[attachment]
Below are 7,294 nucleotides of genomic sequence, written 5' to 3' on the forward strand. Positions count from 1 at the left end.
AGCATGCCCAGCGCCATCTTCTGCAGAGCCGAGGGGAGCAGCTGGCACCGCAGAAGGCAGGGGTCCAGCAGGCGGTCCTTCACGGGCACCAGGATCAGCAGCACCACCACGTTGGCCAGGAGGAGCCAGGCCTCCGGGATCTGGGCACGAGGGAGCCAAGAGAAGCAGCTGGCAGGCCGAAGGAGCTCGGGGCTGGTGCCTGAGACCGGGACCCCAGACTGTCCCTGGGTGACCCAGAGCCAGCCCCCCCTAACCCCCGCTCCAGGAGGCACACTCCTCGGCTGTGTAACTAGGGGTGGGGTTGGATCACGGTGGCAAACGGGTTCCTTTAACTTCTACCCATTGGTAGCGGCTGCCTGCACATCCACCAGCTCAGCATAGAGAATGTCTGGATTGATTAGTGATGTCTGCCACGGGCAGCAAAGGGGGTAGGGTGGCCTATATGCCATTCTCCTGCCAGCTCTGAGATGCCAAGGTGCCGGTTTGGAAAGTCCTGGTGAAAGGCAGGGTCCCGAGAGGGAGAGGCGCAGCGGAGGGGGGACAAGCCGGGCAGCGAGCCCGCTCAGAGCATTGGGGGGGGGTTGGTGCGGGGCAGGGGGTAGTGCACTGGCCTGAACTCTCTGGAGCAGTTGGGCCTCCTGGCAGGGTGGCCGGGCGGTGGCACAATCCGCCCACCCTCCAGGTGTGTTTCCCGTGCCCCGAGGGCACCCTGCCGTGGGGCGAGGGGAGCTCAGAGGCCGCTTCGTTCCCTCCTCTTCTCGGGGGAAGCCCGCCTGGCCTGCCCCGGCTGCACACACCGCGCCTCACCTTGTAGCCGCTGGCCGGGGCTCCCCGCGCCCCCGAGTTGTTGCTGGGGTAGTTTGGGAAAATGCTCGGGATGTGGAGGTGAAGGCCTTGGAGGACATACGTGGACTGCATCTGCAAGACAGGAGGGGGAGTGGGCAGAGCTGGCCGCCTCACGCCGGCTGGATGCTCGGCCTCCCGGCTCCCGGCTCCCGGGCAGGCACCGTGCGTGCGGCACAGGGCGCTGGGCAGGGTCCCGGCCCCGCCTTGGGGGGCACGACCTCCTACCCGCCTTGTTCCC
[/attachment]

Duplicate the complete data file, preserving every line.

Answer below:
Below are 7,294 nucleotides of genomic sequence, written 5' to 3' on the forward strand. Positions count from 1 at the left end.
AGCATGCCCAGCGCCATCTTCTGCAGAGCCGAGGGGAGCAGCTGGCACCGCAGAAGGCAGGGGTCCAGCAGGCGGTCCTTCACGGGCACCAGGATCAGCAGCACCACCACGTTGGCCAGGAGGAGCCAGGCCTCCGGGATCTGGGCACGAGGGAGCCAAGAGAAGCAGCTGGCAGGCCGAAGGAGCTCGGGGCTGGTGCCTGAGACCGGGACCCCAGACTGTCCCTGGGTGACCCAGAGCCAGCCCCCCCTAACCCCCGCTCCAGGAGGCACACTCCTCGGCTGTGTAACTAGGGGTGGGGTTGGATCACGGTGGCAAACGGGTTCCTTTAACTTCTACCCATTGGTAGCGGCTGCCTGCACATCCACCAGCTCAGCATAGAGAATGTCTGGATTGATTAGTGATGTCTGCCACGGGCAGCAAAGGGGGTAGGGTGGCCTATATGCCATTCTCCTGCCAGCTCTGAGATGCCAAGGTGCCGGTTTGGAAAGTCCTGGTGAAAGGCAGGGTCCCGAGAGGGAGAGGCGCAGCGGAGGGGGGACAAGCCGGGCAGCGAGCCCGCTCAGAGCATTGGGGGGGGGTTGGTGCGGGGCAGGGGGTAGTGCACTGGCCTGAACTCTCTGGAGCAGTTGGGCCTCCTGGCAGGGTGGCCGGGCGGTGGCACAATCCGCCCACCCTCCAGGTGTGTTTCCCGTGCCCCGAGGGCACCCTGCCGTGGGGCGAGGGGAGCTCAGAGGCCGCTTCGTTCCCTCCTCTTCTCGGGGGAAGCCCGCCTGGCCTGCCCCGGCTGCACACACCGCGCCTCACCTTGTAGCCGCTGGCCGGGGCTCCCCGCGCCCCCGAGTTGTTGCTGGGGTAGTTTGGGAAAATGCTCGGGATGTGGAGGTGAAGGCCTTGGAGGACATACGTGGACTGCATCTGCAAGACAGGAGGGGGAGTGGGCAGAGCTGGCCGCCTCACGCCGGCTGGATGCTCGGCCTCCCGGCTCCCGGCTCCCGGGCAGGCACCGTGCGTGCGGCACAGGGCGCTGGGCAGGGTCCCGGCCCCGCCTTGGGGGGCACGACCTCCTACCCGCCTTGTTCCC